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Pushkar is a town bordering the Thar Desert, in the northeastern Indian state of Rajasthan. It’s set on Pushkar Lake, a sacred Hindu site with 52 ghats (stone staircases) where pilgrims bathe. The town has hundreds of temples, including 14th-century Jagatpita Brahma Mandir, dedicated to the god of creation, which has a distinctive red spire and walls inlaid with pilgrims’ silver coins.

Festivals and landmarks

Pushkar Fair

Pushkar fair continues for five days and these five days are a period of relaxation and merry-making for the villagers. This fair time is the busiest time for them, as this is one of the largest cattle fairs in the country. Animals, including over 50,000 camels, are brought from distant places around to be traded and sold. All the camels are washed and adorned, some are shorn to form artistic patterns. Some camels, horses, and cows are colorfully decorated.
In addition to the animal trading market, Pushkar in parallel holds a festival of folk music and dances, ferris wheels, magic shows, horse and camel races and various other traditional sports and team entertainment competitions. While the Pushkar fair is held around the Kartik Purnima that typically overlaps between late October and early November, other seasons feature other sports and festivals for pilgrims who visit the sacred lake.

Sikh Gurdwaras

Pushkar is a sacred pilgrimage site for the Sikhs as well, according to Gurmukh Singh, with Gurdwaras dedicated to Guru Nanak and Guru Gobind Singh. These have historic roots, with the Guru Nanak Gurdwara in the eastern part of the town called Guru Nanak Dharamsala, a name common for Sikh shrines before the 20th-century. The Sikh Dharamshala is a two-storeyed building consisting of a central room, surrounded by a verandah.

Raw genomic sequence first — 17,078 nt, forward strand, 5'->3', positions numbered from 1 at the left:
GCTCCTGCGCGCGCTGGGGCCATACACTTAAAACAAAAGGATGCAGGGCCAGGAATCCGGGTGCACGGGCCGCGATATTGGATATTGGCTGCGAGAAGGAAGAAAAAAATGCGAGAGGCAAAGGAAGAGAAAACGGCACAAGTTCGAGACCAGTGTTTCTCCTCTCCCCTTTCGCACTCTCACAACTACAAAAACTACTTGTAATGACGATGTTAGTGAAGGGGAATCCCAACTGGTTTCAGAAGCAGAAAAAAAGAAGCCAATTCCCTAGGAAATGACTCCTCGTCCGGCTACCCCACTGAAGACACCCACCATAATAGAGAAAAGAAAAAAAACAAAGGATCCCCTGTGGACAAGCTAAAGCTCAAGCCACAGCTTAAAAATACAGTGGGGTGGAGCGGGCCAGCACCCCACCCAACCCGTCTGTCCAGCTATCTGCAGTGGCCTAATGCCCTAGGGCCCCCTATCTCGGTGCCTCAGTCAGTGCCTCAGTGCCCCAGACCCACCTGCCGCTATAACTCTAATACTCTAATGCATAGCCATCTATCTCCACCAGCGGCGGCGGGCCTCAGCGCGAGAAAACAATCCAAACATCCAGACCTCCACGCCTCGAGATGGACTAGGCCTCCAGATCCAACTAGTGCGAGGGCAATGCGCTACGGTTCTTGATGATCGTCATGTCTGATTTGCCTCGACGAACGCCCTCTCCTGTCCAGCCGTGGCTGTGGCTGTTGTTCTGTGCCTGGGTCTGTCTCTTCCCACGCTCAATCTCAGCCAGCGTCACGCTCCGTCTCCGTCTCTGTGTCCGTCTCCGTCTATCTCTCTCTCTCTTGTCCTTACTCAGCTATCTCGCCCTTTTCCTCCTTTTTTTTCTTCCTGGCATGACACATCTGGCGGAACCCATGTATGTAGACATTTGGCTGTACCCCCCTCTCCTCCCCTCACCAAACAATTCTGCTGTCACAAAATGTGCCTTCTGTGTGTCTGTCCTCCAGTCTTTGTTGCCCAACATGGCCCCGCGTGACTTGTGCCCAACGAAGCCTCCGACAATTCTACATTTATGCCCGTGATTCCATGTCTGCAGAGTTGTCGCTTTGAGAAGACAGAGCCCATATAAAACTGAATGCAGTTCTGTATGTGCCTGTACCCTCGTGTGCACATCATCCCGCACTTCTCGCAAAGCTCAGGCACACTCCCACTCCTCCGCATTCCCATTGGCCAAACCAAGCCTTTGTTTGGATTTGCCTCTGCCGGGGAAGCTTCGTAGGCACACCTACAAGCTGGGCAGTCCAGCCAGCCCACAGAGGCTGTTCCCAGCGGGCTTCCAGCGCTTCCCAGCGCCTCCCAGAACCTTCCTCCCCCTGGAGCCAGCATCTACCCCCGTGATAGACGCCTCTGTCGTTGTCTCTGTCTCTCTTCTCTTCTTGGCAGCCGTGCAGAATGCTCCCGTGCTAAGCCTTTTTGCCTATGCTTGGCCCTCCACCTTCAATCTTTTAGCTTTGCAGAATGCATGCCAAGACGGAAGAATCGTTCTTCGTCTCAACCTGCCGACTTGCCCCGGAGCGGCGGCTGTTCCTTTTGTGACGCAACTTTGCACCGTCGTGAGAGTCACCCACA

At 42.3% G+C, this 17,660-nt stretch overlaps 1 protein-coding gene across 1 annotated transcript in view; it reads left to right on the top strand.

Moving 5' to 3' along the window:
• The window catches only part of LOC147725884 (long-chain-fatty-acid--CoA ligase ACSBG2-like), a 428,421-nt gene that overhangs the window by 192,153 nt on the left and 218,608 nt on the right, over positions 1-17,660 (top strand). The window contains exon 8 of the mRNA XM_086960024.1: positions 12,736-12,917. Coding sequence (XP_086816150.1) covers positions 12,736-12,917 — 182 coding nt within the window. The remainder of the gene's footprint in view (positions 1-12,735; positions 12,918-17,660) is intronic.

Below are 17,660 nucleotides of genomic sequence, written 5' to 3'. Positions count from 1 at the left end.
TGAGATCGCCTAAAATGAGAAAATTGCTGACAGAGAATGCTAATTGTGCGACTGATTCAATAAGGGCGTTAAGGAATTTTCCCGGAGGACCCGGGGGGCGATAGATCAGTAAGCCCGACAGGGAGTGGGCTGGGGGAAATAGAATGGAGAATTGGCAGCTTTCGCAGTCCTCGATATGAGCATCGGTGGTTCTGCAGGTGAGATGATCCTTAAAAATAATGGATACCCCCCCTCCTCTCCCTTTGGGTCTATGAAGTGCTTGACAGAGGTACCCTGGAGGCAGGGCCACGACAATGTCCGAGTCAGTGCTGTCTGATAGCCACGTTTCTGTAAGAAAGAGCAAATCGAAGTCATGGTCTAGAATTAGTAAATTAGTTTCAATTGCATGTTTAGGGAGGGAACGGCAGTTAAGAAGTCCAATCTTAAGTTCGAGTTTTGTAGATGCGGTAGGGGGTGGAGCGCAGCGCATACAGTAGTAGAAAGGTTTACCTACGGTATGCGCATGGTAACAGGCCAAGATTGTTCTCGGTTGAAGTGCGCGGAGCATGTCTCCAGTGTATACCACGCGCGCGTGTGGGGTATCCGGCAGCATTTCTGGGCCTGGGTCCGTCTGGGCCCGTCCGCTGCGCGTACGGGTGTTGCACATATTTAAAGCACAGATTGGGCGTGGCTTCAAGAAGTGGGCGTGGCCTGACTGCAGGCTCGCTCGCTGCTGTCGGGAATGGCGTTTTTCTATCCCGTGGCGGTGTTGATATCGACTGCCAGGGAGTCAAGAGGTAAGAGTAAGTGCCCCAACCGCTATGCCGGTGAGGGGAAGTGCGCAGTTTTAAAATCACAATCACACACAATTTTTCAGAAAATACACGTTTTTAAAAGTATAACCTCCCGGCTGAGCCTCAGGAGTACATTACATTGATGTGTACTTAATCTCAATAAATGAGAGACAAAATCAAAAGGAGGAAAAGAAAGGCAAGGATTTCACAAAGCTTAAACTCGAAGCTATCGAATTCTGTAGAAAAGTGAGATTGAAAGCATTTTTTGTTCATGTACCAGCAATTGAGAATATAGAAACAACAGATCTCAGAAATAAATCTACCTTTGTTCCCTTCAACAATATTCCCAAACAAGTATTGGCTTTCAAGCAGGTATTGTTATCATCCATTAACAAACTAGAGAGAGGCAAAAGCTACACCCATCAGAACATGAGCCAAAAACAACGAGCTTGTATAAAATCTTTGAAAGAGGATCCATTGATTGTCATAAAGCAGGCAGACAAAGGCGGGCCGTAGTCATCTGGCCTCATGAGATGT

The second Sikh temple is dedicated to Guru Gobind Singh marking his visit after he had been forced out of Anandpur by Aurangzeb. The place he stayed in and the lakefront next to it is now called the Gobind Ghat. It has a memorial inscription and this shrine was built with the sponsorship of the Maratha Empire, after the widespread Hindu-Muslim wars in the final decades of Aurangzeb rule and the collapse of the Mughal Empire. The shrine has an old hand written copy of the Sikh scripture, the Guru Granth Sahib and a hukumnama believed by Sikhs to have been written by Guru Gobind Singh. Both these have been preserved by a Pushkar Brahmin priest, a descendant of the priest whom the Guru met. Thehukumnama is on a bhoj patra, a method of recording letters in the 18th century.

Pushkar Holi

Holi takes place in March and it is one of the most important festivals in the Hindu calendar. It represents the triumph of good over evil and the coming of springtime. Holi celebrations happen all over India and involve huge jubilant street parties. During Holi, Bhang (ancient Indian cannabis edible) is served in Pushkar, which is known to have some of the best Bhang in India.

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